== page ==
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This game situates students in the Multiparty Negotiating Process that took place at the World Trade Center in Kempton Park, South Africa, in 1993. The object of the talks, and the object of the game, is to arrive at a consensus for a new constitution for a new post-apartheid South Africa in the midst of tremendous social anxiety and violence. Just as the cultural setting of South Africa was immensely diverse, so also is the game. Racial diversity—white, black, Indian—is only one dimension of diversity; in fact, by the time of the talks, racial diversity was less critical than were cultural, economic, and political differences. The game, then, requires students to seek to build consensus in the midst of profoundly puzzling complexity and a web of surprising alliances.
The South Africa game is focused on the problem of how to transition a society conditioned to profound inequalities, harsh political repression, and great social and cultural diversity to a democratic, egalitarian system of governance. How, in other words, should a society shape itself ethically? Because the issues are complex and not strictly racial, the game forces students to ponder carefully the meaning of democracy as a concept. They are typically surprised at what they find—that justice and equality are not always comfortable bed-partners with liberty and that healthy democracy may sometimes not be best expressed through counting votes even though universal suffrage was one of the most important symbols of new democratic beginnings for South Africa. Indeed, they learn the important lesson that democracy in a diverse setting requires creative collaboration, compromise, and consensus building more than vote-gathering. Students engage in questions of justice based in principles established in the UN Declaration of Human Rights, the Freedom Charter of 1953, and the ideas of Stephen Biko and Nelson Mandela; many parties also have their own key texts (such as Gandhi, Marx, or Mill) from which some of their principles derive.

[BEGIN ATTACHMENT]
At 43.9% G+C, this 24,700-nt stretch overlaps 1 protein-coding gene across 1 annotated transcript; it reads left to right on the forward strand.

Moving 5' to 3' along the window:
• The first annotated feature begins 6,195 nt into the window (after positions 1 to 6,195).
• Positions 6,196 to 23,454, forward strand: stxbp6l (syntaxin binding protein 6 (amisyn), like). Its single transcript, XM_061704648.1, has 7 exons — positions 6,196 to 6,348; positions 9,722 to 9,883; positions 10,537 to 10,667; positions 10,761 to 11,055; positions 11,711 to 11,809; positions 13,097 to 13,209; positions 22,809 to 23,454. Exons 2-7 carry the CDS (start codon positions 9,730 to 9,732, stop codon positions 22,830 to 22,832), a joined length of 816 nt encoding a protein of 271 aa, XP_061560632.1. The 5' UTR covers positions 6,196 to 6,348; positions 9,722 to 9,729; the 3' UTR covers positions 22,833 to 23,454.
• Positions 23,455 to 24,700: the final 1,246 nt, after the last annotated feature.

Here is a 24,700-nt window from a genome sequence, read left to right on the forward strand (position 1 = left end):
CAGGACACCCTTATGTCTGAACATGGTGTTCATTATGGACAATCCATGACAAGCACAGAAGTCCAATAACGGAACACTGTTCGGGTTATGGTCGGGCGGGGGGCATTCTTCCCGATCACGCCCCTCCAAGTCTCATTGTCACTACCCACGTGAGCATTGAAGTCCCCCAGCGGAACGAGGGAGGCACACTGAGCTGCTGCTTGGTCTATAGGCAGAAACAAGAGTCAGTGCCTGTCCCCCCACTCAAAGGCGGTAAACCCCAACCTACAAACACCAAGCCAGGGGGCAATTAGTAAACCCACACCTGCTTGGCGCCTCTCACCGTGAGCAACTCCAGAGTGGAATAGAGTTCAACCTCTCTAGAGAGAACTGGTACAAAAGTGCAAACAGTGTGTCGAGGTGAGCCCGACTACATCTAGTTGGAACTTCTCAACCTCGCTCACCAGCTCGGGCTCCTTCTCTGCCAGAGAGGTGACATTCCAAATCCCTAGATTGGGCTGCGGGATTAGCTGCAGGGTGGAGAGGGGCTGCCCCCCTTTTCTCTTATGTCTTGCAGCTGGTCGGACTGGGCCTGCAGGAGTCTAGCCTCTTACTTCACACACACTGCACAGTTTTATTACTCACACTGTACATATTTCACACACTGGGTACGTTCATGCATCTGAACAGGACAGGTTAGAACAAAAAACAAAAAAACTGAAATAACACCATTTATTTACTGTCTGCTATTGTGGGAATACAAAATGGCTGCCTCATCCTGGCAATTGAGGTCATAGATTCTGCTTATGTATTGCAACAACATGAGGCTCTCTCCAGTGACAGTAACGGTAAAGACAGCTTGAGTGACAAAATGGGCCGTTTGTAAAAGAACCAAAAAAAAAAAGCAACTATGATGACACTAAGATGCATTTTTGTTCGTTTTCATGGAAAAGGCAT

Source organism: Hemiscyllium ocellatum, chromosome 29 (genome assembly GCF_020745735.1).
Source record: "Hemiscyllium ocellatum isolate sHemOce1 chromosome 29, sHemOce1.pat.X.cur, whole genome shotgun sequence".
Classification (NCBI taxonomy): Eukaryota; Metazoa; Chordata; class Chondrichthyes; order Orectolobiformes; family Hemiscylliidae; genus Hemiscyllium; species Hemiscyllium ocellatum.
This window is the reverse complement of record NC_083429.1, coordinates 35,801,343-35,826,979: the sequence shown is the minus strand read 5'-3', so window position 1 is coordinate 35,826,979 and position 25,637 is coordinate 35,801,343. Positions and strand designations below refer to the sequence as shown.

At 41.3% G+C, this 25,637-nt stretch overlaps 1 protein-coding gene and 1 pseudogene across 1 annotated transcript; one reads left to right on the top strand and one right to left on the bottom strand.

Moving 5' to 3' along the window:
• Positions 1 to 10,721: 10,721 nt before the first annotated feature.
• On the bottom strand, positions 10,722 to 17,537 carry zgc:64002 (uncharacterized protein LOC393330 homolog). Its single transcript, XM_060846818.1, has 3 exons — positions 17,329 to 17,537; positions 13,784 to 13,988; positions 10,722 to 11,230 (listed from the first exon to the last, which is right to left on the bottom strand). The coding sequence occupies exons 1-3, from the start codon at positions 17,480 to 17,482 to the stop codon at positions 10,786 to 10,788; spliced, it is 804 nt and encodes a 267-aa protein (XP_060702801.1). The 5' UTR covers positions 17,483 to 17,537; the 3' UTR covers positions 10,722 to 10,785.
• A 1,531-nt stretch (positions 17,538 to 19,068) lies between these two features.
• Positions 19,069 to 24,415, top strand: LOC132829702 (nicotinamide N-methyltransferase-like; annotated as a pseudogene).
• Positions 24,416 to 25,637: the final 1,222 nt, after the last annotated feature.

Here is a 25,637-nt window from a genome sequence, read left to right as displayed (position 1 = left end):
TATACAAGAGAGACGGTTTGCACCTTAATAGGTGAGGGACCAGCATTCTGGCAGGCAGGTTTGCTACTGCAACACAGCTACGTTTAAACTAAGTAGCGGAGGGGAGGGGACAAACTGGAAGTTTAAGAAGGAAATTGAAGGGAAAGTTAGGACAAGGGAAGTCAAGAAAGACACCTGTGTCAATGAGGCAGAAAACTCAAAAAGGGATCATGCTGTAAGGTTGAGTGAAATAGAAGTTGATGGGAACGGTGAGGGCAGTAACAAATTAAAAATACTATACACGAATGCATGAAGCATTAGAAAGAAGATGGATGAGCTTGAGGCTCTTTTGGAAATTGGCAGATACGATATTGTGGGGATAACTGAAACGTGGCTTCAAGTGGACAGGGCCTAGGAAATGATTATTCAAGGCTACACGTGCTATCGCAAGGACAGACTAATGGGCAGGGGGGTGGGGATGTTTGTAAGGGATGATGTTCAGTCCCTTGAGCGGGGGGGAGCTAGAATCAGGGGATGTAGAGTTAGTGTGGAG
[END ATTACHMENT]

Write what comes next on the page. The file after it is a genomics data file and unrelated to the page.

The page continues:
"The transition to majority rule in South Africa has often been described as a 'miracle.' This makes a nice story, but doesn’t do justice to the tremendous efforts of flawed mortals who pulled the country back from the brink of civil war. By asking students to inhabit self-interested positions in this divided society, The Collapse of Apartheid conveys the real and terrifying possibility of failure and teaches that the South Africans made their own miracle."
- Nancy Jacobs, Professor of History, Brown University
"This is a beautifully designed game on a decisive moment in contemporary history. The authors have very deftly framed an emotionally charged historical setting, one marked by racial violence and conflict, around issues of democracy, justice, and rights. The game will be especially valuable for American students confronting the complexities of race in a context very different from the modern United States."
- Ian McNeely, Associate Dean for Undergraduate Education, University of Oregon
About the Authors:
John C. Eby is an associate professor of history at Loras College. Fred Morton is a specialist in the history of South Africa and Botswana. He taught at the University of Botswana and Loras College and has co-authored four books and published numerous articles on Botswana and South Africa, with particular reference to the late nineteenth and early twentieth centuries.